Painting in sound: Savino, Ars Lyrica bring Goya masterpieces to life

Sun Feb 23, 2020 at 2:27 pm
By Steven Brown
Guitarist Richard Savino performed with Ars Lyrica Saturday night in Houston

Multimedia concerts are a hot trend, but they often go off on tangents that shed little or no light on the music. Give credit to Houston’s Ars Lyrica baroque ensemble for offering a combination that clicked. 

“Goya’s World: Reflection and Revolution,” which the group performed Saturday in Zilkha Hall, dramatized the Spanish artist’s powerful works — projected onto a screen above the musicians — through music by his contemporaries.

That may seem far-fetched at first.

Even after 200 years, Goya’s painting and etchings can still be startling, especially in their mercilessly clear depictions of violence — be it the brutality of war or the bloodshed of bullfighting. Has anyone ever suggested that the music of Antonio Soler, Fernando Sor, Luigi Boccherini and others of their time can equal Goya’s wallop? Not likely.

But Ars Lyrica’s program, curated by guitarist Richard Savino, uncovered music that resonated with Goya’s creations — from the elegant world of his royal portraits to the fervor of his religious paintings and the lustiness of his amorous scenes. And a couple of soulful, turbulent works at least aimed in the same direction as Goya’s most visceral images.

Savino sat with his guitar at the center of a compact but vigorous ensemble that also included harpsichordist Matthew Dirst, mezzo-soprano Cecilia Duarte and five string players (Adam LaMotte and Maria Lin, violins; Erika Lawson, viola; Barrett Sills, cello; and Deborah Dunham, violone). Zilkha Hall’s flattering acoustics enhanced the group’s color and impact.

Soler’s dynamic Apertura opened the concert as a series of Goya self-portraits flashed onto the screen. Especially when Soler’s muscle-flexing flourishes accompanied a picture of the young Goya standing confidently before his easel, the music and image coalesced in a vivid depiction of an artist savoring his powers.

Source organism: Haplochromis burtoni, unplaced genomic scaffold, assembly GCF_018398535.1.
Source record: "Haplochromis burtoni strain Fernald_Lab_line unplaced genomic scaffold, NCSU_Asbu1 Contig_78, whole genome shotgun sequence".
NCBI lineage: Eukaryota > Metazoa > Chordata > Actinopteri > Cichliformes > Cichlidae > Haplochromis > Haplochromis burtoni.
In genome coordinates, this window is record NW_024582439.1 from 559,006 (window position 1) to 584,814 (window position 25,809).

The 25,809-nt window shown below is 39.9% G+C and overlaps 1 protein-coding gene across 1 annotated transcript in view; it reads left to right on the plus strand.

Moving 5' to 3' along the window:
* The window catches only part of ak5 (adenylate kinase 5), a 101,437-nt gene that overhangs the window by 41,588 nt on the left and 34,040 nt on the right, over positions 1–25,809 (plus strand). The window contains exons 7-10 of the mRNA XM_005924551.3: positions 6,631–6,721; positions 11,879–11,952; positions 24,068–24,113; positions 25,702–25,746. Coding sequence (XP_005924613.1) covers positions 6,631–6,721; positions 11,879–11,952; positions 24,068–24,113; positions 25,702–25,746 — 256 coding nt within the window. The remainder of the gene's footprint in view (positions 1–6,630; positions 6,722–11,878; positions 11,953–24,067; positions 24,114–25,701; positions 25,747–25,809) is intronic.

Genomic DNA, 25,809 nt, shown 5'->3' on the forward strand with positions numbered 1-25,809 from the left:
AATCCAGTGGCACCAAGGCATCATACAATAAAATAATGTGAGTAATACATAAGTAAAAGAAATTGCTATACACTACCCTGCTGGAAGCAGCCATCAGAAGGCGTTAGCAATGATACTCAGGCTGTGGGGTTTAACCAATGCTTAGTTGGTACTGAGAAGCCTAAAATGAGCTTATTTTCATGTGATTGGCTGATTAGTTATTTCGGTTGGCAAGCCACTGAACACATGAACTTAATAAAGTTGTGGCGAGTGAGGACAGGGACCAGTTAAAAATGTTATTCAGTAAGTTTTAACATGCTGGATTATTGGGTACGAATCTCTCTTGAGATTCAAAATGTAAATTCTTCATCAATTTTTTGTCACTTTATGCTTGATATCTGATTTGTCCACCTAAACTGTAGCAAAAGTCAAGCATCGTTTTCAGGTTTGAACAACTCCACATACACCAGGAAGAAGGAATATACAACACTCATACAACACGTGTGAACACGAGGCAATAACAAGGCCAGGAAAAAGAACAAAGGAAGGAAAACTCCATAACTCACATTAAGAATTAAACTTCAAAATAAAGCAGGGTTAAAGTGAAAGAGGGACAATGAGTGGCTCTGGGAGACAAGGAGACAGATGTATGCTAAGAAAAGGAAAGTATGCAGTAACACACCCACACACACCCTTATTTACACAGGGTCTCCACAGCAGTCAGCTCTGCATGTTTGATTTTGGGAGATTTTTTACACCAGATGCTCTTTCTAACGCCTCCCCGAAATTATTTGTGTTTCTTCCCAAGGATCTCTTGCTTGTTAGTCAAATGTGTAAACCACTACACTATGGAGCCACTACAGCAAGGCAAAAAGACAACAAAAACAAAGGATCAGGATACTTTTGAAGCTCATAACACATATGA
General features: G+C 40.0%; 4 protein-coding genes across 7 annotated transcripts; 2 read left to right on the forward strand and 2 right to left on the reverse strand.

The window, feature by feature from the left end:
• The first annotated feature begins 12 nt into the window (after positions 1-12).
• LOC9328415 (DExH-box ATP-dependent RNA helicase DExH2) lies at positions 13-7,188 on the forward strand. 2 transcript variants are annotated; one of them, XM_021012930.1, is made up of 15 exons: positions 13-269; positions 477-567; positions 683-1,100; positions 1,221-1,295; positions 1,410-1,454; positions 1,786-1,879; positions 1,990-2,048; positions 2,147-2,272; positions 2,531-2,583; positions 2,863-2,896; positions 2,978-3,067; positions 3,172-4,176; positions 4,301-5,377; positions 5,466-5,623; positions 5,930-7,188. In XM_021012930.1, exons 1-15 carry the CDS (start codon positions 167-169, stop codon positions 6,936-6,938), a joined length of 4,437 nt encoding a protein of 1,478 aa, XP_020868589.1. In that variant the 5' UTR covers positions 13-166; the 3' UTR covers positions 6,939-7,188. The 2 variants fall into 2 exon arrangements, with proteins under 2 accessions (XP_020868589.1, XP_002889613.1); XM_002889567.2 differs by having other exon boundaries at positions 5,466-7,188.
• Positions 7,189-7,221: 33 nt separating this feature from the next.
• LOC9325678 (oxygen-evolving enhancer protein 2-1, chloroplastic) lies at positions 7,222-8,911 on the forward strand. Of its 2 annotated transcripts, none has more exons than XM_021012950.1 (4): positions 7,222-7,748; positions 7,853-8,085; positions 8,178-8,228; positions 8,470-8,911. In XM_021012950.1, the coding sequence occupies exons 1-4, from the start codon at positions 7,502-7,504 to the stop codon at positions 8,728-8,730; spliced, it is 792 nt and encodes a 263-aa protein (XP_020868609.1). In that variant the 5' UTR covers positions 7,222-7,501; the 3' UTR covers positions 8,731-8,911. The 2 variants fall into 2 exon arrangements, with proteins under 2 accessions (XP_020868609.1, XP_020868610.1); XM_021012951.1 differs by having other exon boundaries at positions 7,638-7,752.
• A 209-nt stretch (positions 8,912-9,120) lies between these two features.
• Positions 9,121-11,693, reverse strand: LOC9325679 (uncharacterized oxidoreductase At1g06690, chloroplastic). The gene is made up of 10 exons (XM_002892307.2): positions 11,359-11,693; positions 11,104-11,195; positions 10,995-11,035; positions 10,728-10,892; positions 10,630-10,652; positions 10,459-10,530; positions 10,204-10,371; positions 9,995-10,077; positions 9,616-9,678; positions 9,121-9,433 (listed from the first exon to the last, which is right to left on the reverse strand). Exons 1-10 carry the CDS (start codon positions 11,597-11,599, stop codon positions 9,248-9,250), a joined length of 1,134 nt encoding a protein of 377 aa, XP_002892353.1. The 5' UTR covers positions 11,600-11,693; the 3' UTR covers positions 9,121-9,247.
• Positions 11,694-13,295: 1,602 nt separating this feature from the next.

Part of the concert’s appeal lay in introducing compelling but unfamiliar music.

Por aquel horizonte, a Christmas-themed aria by Juan Iribarren, unfolded alongside religious paintings. The buoyant da capo aria could fit right into a score by Handel or Vivaldi, and Duarte’s warm, deft singing brought out its jubilation and sweetness in turn.

Another compelling discovery: Francisco Courcelle’s Lamentación 2 del Viernes Santo, a plaintive aria that bemoans human hardships and evildoing. It unfolded as Goya’s Caprichos depicted poverty and other sufferings, so Duarte and company’s spaciousness and lyricism became all the more potent. 

Movements from Boccherini’s guitar quintets tied the program together. The airiness of the “Pastorale” from his Quintet No. 4 helped conjure up the world of Spain’s nobility. Not only did Savino and the group play it deftly, but when the screen zeroed in on the face of a woman shaded by a parasol, the muted violins’ airy tone caressed her cheek as softly as the light in the painting.

The “Fandango” from Boccherini’s Quintet No. 6 invited the players to dig in, and they did — especially cellist Sills, whose part included lusty glissandos and other sound effects.

Meanwhile, Goya’s bullfight images exploded from the screen. While the “Fandango” didn’t contain anything as potent as the sight of a bullfighter being gored or a bull being speared, the music nevertheless suggested the arena’s air of flamboyance and theatrics.

A handful of Sor’s tuneful, red-blooded songs fleshed out the desires and flirtations depicted in Goya’s amorous scenes. With Savino accompanying her fluently on the guitar, Duarte brought the songs’ ardor and spirit — spicing them up with a dash of gutsiness here, a bit of comic sassiness there.

Toward the concert’s close, more Sor songs illustrated Goya’s state of mind late in his life, when he was beset by deafness and poor health. Duarte’s simplicity captured the resignation of Cesa de atormentarme, a meditation on the pain of remembering past happiness.

Then the perspective widened again, and the concert climaxed with some of Goya’s most ferocious works — his depictions of the social unrest seizing Spain.

The turbulent Allegro Assai from Boccherini’s Quintet No. 1 became a septet, thanks to Dirst joining in on harpsichord and Dunham on violone. That and the group’s vigor lent the music fire and abandon, helping it underline the stark power of paintings like Goya’s Third of May, 1808 — the famous painting of a man flinging out his arms as a firing squad takes aim at him.

That image gave way to a portrait of the painter, then Boccherini’s music concluded as Goya’s Saturn Devouring His Son flashed onto the screen. Even more than the music, that grisly image ended the concert with a bang.

Ars Lyrica performs J.S. Bach’s Phoebus and Pan and Tönet ihr Pauken at 7:30 p.m. May 16 in the Hobby Center for Performing Arts.; 713-315-2525.

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